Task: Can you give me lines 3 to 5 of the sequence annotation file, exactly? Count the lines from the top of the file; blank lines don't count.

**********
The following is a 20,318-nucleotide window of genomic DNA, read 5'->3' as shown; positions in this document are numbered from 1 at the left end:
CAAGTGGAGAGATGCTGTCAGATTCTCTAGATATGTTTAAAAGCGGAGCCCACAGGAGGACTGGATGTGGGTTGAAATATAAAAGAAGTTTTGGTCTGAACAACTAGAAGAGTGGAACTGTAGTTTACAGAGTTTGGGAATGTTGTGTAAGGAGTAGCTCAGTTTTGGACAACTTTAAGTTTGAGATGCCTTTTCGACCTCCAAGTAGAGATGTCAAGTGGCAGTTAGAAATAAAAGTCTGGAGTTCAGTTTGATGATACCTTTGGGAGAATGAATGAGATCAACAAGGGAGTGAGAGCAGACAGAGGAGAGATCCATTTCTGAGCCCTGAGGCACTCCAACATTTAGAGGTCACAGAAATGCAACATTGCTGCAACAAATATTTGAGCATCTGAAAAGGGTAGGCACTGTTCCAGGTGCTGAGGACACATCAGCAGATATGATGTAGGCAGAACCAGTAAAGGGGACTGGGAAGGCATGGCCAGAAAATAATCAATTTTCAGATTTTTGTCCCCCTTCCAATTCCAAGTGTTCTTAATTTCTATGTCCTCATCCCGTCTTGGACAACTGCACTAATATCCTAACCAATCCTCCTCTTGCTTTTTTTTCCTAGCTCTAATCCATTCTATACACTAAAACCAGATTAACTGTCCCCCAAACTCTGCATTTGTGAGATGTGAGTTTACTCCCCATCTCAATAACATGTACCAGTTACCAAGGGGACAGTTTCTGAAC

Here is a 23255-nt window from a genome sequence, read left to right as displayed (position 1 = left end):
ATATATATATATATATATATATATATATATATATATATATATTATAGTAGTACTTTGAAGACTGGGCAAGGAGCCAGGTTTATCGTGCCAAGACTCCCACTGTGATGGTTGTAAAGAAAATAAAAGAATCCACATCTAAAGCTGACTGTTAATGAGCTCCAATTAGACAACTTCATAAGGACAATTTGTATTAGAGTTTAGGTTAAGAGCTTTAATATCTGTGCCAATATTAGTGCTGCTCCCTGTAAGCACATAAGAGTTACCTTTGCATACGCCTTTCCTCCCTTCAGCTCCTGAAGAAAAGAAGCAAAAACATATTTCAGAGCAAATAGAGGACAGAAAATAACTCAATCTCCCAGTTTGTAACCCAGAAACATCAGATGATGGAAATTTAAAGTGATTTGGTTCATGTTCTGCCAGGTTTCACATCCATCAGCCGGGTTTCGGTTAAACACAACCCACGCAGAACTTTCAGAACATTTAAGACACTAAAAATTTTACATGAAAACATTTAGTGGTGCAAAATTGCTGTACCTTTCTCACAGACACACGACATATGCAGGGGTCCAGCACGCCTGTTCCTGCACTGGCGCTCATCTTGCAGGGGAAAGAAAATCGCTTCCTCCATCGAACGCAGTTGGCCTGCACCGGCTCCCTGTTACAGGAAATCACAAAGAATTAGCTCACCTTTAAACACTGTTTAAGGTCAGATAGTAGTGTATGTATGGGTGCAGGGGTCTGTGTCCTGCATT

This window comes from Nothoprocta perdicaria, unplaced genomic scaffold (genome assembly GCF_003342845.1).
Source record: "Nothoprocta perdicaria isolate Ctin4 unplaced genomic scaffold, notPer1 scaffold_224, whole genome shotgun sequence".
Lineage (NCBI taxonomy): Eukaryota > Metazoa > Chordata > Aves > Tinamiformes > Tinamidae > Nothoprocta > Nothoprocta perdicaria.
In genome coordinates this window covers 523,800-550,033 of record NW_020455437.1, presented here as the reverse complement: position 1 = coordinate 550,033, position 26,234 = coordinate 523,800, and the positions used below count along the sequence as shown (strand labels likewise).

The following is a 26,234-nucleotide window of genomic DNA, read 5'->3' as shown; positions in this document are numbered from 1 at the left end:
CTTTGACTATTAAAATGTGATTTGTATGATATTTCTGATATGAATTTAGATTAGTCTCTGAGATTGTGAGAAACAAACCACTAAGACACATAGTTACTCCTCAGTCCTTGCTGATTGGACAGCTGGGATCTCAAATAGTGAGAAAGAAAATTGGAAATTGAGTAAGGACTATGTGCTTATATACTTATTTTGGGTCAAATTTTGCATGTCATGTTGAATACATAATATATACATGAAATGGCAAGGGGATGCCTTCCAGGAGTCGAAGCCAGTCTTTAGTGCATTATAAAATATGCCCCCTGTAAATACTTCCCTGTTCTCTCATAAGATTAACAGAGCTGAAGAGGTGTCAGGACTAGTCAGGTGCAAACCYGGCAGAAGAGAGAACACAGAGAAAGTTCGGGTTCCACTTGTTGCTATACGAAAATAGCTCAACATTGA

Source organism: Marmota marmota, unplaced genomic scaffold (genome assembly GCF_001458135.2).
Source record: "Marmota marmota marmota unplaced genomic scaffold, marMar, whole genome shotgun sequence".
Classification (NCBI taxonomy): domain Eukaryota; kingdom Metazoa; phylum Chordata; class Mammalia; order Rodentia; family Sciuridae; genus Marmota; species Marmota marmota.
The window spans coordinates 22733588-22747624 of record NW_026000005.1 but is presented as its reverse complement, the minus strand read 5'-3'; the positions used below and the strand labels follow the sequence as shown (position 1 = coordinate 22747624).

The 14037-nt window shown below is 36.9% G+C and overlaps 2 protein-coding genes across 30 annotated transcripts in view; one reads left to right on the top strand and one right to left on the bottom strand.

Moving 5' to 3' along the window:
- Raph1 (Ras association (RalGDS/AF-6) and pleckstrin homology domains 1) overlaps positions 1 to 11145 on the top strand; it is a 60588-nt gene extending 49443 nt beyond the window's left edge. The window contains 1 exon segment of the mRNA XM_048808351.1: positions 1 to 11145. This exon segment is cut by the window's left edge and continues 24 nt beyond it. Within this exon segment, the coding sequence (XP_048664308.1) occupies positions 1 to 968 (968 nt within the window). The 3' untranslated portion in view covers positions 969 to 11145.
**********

Here is a 23255-nt window from a genome sequence, read left to right as displayed (position 1 = left end):
ATATATATATATATATATATATATATATATATATATATATATTATAGTAGTACTTTGAAGACTGGGCAAGGAGCCAGGTTTATCGTGCCAAGACTCCCACTGTGATGGTTGTAAAGAAAATAAAAGAATCCACATCTAAAGCTGACTGTTAATGAGCTCCAATTAGACAACTTCATAAGGACAATTTGTATTAGAGTTTAGGTTAAGAGCTTTAATATCTGTGCCAATATTAGTGCTGCTCCCTGTAAGCACATAAGAGTTACCTTTGCATACGCCTTTCCTCCCTTCAGCTCCTGAAGAAAAGAAGCAAAAACATATTTCAGAGCAAATAGAGGACAGAAAATAACTCAATCTCCCAGTTTGTAACCCAGAAACATCAGATGATGGAAATTTAAAGTGATTTGGTTCATGTTCTGCCAGGTTTCACATCCATCAGCCGGGTTTCGGTTAAACACAACCCACGCAGAACTTTCAGAACATTTAAGACACTAAAAATTTTACATGAAAACATTTAGTGGTGCAAAATTGCTGTACCTTTCTCACAGACACACGACATATGCAGGGGTCCAGCACGCCTGTTCCTGCACTGGCGCTCATCTTGCAGGGGAAAGAAAATCGCTTCCTCCATCGAACGCAGTTGGCCTGCACCGGCTCCCTGTTACAGGAAATCACAAAGAATTAGCTCACCTTTAAACACTGTTTAAGGTCAGATAGTAGTGTATGTATGGGTGCAGGGGTCTGTGTCCTGCATT

This window comes from Nothoprocta perdicaria, unplaced genomic scaffold (genome assembly GCF_003342845.1).